LE ROY, N.Y. -- The Oatka Festival has been a tradition in Le Roy for many years, and it kicks off with a parade that draws thousands. But organizers worry changes from the State Department of Transportation could threaten the parade's future.
Currently, municipalities can issue permits for parades, even if they are on state property, and the rules say they must "coordinate" with their regional NYSDOT office. But a proposed change would require the muncipalities to get a permit from the state, instead of simply regulating the parades themselves.
Assemblyman Stephen Hawley said that "would place expensive, overreaching mandates on parade organizers" by requiring them to possibly get expensive bonds and insurance coverage, submit "overly-detailed plans to DOT" and to follow more onerous state guidelines than before.
Lynne Belluscio, co-chair of the Oatka parade, said she worries about the parade's future when these changes take effect next year.
"The thought of not being able to afford the parade because of the additional insurance and all the fees and everything that are going to be coming down the line for next year is pretty glum," Belluscio said.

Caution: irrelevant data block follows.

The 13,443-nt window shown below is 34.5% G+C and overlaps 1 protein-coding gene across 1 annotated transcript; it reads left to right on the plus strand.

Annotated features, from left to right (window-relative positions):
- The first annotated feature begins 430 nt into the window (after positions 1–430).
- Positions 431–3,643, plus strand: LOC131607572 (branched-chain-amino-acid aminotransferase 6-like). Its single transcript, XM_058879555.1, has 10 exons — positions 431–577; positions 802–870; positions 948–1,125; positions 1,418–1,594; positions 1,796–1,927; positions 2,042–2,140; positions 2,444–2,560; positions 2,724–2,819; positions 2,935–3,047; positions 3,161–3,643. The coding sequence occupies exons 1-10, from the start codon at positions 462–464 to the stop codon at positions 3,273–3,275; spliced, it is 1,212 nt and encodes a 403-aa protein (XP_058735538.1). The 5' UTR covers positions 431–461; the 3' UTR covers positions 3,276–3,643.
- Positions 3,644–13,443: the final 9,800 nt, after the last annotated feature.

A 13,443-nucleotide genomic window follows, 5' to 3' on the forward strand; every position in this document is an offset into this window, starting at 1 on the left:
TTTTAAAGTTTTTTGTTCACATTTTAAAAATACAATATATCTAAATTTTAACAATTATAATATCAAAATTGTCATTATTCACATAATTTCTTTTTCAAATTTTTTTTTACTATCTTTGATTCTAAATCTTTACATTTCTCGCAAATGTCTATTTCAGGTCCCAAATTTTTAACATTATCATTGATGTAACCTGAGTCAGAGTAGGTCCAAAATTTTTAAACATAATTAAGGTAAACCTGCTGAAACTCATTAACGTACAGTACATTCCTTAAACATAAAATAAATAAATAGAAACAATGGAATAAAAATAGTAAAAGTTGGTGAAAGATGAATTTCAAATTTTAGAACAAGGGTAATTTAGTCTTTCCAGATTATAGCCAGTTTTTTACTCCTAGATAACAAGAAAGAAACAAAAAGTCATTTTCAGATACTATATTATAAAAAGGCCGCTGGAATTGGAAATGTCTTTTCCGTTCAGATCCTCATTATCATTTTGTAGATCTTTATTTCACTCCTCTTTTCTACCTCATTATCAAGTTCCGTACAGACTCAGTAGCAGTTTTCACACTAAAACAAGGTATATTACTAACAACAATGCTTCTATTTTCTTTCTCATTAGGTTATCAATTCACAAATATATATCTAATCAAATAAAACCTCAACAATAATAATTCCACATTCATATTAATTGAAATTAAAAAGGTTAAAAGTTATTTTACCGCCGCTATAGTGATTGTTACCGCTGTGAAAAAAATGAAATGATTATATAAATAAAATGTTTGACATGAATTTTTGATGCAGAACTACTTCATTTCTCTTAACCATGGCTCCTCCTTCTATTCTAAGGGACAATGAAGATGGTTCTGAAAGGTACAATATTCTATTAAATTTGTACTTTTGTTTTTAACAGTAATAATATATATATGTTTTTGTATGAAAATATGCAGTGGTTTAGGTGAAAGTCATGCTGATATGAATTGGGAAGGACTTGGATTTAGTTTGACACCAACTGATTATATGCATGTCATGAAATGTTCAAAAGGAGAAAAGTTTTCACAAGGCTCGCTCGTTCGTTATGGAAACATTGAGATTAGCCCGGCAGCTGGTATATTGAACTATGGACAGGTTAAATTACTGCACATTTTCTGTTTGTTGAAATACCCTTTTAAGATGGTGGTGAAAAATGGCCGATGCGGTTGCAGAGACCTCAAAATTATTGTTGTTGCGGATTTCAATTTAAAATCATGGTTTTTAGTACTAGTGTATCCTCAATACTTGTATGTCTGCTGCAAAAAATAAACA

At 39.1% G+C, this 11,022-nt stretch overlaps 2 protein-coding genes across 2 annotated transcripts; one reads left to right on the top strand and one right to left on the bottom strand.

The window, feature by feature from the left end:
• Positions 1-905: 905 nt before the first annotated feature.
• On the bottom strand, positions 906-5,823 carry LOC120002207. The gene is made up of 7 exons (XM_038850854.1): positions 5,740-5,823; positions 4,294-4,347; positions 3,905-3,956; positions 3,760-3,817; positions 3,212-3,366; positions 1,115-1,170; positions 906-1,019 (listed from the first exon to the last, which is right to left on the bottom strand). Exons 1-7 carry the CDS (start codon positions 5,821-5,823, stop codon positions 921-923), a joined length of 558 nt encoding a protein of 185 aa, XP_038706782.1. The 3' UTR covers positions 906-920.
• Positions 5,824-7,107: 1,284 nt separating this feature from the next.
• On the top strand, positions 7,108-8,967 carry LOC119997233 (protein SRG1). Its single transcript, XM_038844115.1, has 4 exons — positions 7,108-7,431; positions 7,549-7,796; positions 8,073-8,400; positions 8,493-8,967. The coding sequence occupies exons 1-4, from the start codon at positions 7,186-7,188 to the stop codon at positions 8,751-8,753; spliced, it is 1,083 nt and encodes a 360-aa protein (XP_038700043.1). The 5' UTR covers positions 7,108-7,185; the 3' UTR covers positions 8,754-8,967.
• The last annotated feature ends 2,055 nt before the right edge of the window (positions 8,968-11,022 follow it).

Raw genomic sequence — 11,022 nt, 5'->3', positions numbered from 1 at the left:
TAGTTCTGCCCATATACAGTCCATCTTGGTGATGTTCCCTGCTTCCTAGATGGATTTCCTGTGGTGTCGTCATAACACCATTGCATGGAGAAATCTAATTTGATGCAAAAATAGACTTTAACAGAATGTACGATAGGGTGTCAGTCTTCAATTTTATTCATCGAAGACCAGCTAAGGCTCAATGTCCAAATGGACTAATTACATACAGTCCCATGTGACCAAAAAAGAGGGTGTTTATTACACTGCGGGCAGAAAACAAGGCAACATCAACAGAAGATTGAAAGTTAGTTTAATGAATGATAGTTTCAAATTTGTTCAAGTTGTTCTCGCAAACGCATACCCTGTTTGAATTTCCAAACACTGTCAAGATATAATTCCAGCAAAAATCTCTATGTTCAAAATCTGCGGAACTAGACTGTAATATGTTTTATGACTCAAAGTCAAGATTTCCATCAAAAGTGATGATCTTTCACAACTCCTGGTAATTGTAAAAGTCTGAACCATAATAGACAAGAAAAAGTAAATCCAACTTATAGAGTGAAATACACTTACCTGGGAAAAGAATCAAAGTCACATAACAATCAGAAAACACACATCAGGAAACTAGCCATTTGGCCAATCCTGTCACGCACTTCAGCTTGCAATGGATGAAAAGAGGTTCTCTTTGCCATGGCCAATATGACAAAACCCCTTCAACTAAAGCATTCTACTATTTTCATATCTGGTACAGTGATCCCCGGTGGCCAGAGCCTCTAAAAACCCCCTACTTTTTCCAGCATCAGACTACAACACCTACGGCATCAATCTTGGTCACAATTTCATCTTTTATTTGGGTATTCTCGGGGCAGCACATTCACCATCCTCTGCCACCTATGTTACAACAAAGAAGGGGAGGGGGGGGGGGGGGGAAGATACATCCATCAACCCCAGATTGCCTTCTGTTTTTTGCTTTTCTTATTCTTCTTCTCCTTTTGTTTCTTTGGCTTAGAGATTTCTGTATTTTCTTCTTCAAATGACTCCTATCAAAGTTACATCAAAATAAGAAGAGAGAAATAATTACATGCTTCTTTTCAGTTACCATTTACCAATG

But Jennifer Post, a spokesperson for NYSDOT, said the changes will actually make the process easier.
Because "coordination" was already required, Post said essentially nothing will change for parade organizers.
"We're simplifying the process," Post said, adding that no new fees or financial requirements will be placed on parade organizers.
She said municipalities will simply have to fill out what's expected to be a one-page form explaining the parade location, route, traffic management plan, etc.
Still, some lawmakers say they're concerned anytime a new permit or regulation comes from Albany.
"How can state government possibly think that interfering in our local parades is the best use of time and resources?" Hawley asked.
State Senator Mike Ranzenhofer wouldn't rule out legislation to possibly prevent the new permitting requirement, but he said he hopes by working with local officials he can convince the NYSDOT to reconsider.